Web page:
16. 16. Change the Dose or Dosing Interval ?Change the Dose or Dosing Interval ?  Start CR oral opioids on a q12h schedule  For end of dose failure, first try increasing the dose before changing schedule (most frequent q8h)  Move up to the next agent in the analgesic stepped approach  Initiate transdermal patch on a q72 hr (3-day) dosing schedule  Options for end of dose failure on the third day ◦ Increase the dosage of the q72 hr patch  A “pharmacologically stable dose” when the total daily dose is fixed for at least two weeks and frequency is scheduled and spread throughout the day AND/OR at least 70% of the prescribed opioid is CR
  17. 17. Switching Opioids – How ?Switching Opioids – How ? Relative Opioid PotencyRelative Opioid Potency  Approximate dose ratio of two opioids required to produce a similar degree of analgesia ◦ “equianalgesic tables”  Differs between acute and chronic dosing  Influenced by a number of variables ◦ Age, prior opioid exposure, route of administration, metabolism, and clearance abnormalities
  18. 18. Opioid Equianalgesic DosesOpioid Equianalgesic Doses OpioidOpioid OralOral ParenteralParenteral morphine 30 mg 10 mg codeine 200 mg 120 mg hydromorphone 4-6 mg 2 mg meperidine 300 mg 75 mg oxycodone 30 mg N/A in Canada 60-134mg oral morphine /day = 25 mcg/hr transdermal fentanyl Duragesic Product Monograph 2010
  19. 19. Switching Opioids – HowSwitching Opioids – How 1. Use opioid tables to calculate a total daily equianalgesic dose of the new opioid 2. Switch to 50-60% of the predicted dose of the new opioid and titrate to effect again • Decision to cut dose and by what percentage may depend on the reason for switch OR 1. Start the new opioid and titrate while decreasing the dose of the old opioid -SR morphine 15mg ~ CR oxycodone 10mg ~CR hydromorphone 3mg Jovey R. et al. Managing Pain. p. 94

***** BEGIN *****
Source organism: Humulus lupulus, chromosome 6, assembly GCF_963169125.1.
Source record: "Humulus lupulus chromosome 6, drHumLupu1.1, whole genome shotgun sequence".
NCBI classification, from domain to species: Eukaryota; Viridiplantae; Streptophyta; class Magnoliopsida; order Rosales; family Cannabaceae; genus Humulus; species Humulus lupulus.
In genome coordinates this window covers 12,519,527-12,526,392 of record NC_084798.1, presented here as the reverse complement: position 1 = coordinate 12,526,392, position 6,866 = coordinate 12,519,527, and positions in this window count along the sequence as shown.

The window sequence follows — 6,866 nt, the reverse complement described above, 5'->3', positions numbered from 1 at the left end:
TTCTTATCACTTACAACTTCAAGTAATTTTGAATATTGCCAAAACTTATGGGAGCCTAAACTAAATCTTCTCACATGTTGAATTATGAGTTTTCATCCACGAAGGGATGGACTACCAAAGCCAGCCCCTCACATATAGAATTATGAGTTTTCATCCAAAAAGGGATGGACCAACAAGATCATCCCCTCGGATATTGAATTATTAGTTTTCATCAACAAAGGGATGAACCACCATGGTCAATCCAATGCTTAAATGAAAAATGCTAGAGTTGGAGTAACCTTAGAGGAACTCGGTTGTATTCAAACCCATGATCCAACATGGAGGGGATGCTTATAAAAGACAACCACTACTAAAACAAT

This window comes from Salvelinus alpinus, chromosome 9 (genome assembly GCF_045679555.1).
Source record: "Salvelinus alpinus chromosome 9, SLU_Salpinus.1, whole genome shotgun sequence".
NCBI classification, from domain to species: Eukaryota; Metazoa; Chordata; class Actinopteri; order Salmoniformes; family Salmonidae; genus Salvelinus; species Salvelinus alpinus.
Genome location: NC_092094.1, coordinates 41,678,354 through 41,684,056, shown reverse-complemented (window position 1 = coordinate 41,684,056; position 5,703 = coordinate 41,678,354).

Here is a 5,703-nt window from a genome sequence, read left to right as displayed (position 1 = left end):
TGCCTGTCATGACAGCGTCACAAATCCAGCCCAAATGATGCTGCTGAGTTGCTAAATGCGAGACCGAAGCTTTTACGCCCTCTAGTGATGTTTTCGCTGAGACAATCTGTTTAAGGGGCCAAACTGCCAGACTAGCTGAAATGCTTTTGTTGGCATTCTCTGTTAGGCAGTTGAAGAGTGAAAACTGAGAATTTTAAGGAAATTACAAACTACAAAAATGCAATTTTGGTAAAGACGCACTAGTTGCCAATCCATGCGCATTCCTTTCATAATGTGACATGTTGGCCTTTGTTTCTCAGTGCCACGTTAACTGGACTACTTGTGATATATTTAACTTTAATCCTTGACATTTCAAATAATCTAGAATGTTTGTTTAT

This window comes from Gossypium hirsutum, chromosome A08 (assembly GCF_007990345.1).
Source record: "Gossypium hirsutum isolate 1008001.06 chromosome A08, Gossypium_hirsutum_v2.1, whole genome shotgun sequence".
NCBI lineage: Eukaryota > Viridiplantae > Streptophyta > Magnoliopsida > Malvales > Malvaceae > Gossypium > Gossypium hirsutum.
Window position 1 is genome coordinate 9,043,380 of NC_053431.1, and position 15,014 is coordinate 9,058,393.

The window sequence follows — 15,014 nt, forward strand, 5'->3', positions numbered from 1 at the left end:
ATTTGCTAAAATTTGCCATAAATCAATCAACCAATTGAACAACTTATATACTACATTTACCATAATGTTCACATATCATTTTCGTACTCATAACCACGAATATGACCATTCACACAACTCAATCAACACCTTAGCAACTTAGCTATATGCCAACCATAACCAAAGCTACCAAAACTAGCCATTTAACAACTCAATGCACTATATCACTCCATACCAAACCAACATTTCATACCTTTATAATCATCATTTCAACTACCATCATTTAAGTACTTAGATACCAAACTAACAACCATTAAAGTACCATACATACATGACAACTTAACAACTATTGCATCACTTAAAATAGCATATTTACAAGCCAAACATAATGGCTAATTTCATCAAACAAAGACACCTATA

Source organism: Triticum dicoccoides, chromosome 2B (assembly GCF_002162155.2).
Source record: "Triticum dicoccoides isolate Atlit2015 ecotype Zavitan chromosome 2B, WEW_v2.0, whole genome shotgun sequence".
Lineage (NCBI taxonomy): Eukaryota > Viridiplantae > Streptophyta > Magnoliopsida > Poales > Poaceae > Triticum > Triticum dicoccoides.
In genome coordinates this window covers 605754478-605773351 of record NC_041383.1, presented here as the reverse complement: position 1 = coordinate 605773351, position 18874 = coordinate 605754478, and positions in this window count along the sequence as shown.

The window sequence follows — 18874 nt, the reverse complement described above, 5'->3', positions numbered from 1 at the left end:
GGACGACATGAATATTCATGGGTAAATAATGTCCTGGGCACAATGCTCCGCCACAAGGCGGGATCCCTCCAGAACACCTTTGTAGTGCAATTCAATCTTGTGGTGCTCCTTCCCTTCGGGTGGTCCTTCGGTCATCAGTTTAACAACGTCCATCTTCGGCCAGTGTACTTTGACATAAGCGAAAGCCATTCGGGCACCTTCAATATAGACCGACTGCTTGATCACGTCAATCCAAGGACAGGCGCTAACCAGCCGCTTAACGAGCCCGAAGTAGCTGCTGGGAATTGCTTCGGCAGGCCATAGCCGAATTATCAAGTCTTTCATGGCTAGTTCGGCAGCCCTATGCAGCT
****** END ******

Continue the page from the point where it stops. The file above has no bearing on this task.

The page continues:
20. 20. Cytochrome P450 DrugCytochrome P450 Drug Interaction TableInteraction Table University of Indiana Department of Medicine www.drug-interactions.com  Most opioids metabolized by 2D6  Fentanyl and methadone metabolized by 3A4
  21. 21. Acute Adverse Effects of OpioidsAcute Adverse Effects of Opioids COMMON LESS COMMON RARE Side effect • Nausea and vomiting • Constipation • Sedation and drowsiness • Confusion • Myoclonus • Dry mouth • Urinary retention • Sweats • GE reflux • Pruritus • Respiratory depression (very rare in properly titrated patients)
  22. 22. Treatment of Common Acute OpioidTreatment of Common Acute Opioid Side EffectsSide Effects TREATMENT Nausea and vomiting • First line agents – Prochlorperazine 5-10 mg po q4-6h prn – Dimenhydrinate 12.5-50 mg po q4-6h prn (often too sedating) – Haloperidol 0.5-1 mg po daily-tid • If motility is an issue – Metoclopramide 10-20 mg po qid – Domperidone 10-20 mg po qid Constipation • Use dietary measures first (bran, flax, prunes) – Osmotics-MOM, lactulose – Stool softeners - docusate – Stimulants-senna, bisacodyl – Suppositories-dulcolax – Enemas
  23. 23. Long-term Effects of OpioidLong-term Effects of Opioid TherapyTherapy  Apparent opioid “tolerance” can be due to: ◦ Worsening underlying condition ◦ Pharmacological tolerance ◦ Opioid-induced abnormal pain sensitivity (hyperalgesia) ◦ Opioid addiction / diversion  Endocrine effects  effects on hypothalamic pituitary axis ◦ Decreased serum testosterone, estrogen  Opioid adverse effects on immune function? ◦ 2 studies in rats, 1 small study in humans with AIDs ◦ But unrelieved pain also impairs immune function** Ballantyne & Mao, NEJM 2003; 349(20): 1943-53 **Page GG, Adv Exp Med Biol. 2003;521:117-25.
  24. 24. Discontinuing Long-term OpioidsDiscontinuing Long-term Opioids  Why? ◦ Resolution of underlying problem  Dramatic decrease in pain ◦ Persistent unacceptable adverse effects in spite of careful titration and switching ◦ Repeated behaviours consistent with addiction / diversion ◦ Opioid hyperalgesia in spite of switching ◦ Patient wants to discontinue